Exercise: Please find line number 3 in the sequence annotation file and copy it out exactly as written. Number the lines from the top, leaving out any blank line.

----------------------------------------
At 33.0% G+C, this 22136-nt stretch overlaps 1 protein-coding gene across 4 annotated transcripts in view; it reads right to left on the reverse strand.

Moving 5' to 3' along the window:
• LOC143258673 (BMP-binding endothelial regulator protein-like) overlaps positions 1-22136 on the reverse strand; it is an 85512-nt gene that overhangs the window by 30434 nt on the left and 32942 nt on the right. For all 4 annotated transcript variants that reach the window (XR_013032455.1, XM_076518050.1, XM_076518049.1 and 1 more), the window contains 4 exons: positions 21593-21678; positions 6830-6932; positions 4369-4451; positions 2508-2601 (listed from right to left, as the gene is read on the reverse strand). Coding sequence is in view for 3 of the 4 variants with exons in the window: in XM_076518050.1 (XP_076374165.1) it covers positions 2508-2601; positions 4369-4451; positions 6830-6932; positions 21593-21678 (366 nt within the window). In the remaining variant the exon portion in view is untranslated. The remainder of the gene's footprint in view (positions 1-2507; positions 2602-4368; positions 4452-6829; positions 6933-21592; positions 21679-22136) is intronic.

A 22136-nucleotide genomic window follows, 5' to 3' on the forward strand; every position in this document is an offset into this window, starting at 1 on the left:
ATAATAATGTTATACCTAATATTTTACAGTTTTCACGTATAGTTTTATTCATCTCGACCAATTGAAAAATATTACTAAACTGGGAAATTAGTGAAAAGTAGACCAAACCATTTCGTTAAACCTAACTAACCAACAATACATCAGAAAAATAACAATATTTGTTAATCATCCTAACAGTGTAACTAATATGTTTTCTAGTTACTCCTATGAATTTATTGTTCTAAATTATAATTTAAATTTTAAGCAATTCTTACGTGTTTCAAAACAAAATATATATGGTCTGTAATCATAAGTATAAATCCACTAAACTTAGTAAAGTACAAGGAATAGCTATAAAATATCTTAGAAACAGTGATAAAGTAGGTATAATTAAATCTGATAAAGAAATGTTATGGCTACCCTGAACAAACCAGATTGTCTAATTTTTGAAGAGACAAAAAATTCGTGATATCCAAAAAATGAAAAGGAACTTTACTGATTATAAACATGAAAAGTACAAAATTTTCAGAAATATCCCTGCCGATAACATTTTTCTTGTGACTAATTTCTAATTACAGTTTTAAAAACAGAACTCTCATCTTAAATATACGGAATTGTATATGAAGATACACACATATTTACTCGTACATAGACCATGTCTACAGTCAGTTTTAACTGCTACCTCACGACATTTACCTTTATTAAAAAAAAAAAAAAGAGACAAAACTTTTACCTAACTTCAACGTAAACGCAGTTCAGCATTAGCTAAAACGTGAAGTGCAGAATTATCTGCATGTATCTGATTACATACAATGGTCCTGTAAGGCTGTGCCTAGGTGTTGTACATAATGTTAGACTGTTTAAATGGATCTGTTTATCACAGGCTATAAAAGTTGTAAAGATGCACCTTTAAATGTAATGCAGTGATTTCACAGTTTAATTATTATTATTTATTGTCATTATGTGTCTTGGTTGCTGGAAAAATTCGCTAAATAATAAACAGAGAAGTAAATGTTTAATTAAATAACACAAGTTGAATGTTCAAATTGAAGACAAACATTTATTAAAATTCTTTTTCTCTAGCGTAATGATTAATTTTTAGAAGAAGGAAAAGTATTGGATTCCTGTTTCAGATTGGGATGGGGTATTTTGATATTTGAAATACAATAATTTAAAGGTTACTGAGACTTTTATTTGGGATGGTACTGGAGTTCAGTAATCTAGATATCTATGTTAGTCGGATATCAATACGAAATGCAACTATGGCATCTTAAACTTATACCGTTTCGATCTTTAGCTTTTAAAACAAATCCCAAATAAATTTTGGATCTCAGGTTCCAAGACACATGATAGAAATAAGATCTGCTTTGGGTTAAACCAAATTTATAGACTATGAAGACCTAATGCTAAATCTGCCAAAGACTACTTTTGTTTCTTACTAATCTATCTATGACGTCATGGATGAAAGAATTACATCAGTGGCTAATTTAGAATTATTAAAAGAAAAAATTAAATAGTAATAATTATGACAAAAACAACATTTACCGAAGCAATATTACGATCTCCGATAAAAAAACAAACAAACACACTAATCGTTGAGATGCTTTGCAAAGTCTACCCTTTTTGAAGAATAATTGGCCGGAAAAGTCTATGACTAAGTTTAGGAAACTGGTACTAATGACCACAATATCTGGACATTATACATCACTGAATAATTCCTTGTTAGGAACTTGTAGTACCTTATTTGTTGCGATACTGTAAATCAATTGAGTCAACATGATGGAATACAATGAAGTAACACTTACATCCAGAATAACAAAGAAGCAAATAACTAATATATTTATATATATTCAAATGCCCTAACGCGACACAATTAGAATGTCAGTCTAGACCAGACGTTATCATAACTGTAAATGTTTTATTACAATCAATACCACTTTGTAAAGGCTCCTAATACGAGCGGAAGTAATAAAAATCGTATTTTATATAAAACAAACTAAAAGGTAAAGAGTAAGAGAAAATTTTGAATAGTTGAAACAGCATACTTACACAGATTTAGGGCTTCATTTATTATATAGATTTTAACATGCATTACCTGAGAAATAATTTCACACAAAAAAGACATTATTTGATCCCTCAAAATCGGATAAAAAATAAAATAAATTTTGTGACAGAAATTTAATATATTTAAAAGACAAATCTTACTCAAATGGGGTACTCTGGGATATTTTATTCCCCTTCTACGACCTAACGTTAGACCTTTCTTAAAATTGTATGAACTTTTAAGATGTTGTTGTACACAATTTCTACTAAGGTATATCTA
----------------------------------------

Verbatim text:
• LOC143258673 (BMP-binding endothelial regulator protein-like) overlaps positions 1-22136 on the reverse strand; it is an 85512-nt gene that overhangs the window by 30434 nt on the left and 32942 nt on the right. For all 4 annotated transcript variants that reach the window (XR_013032455.1, XM_076518050.1, XM_076518049.1 and 1 more), the window contains 4 exons: positions 21593-21678; positions 6830-6932; positions 4369-4451; positions 2508-2601 (listed from right to left, as the gene is read on the reverse strand). Coding sequence is in view for 3 of the 4 variants with exons in the window: in XM_076518050.1 (XP_076374165.1) it covers positions 2508-2601; positions 4369-4451; positions 6830-6932; positions 21593-21678 (366 nt within the window). In the remaining variant the exon portion in view is untranslated. The remainder of the gene's footprint in view (positions 1-2507; positions 2602-4368; positions 4452-6829; positions 6933-21592; positions 21679-22136) is intronic.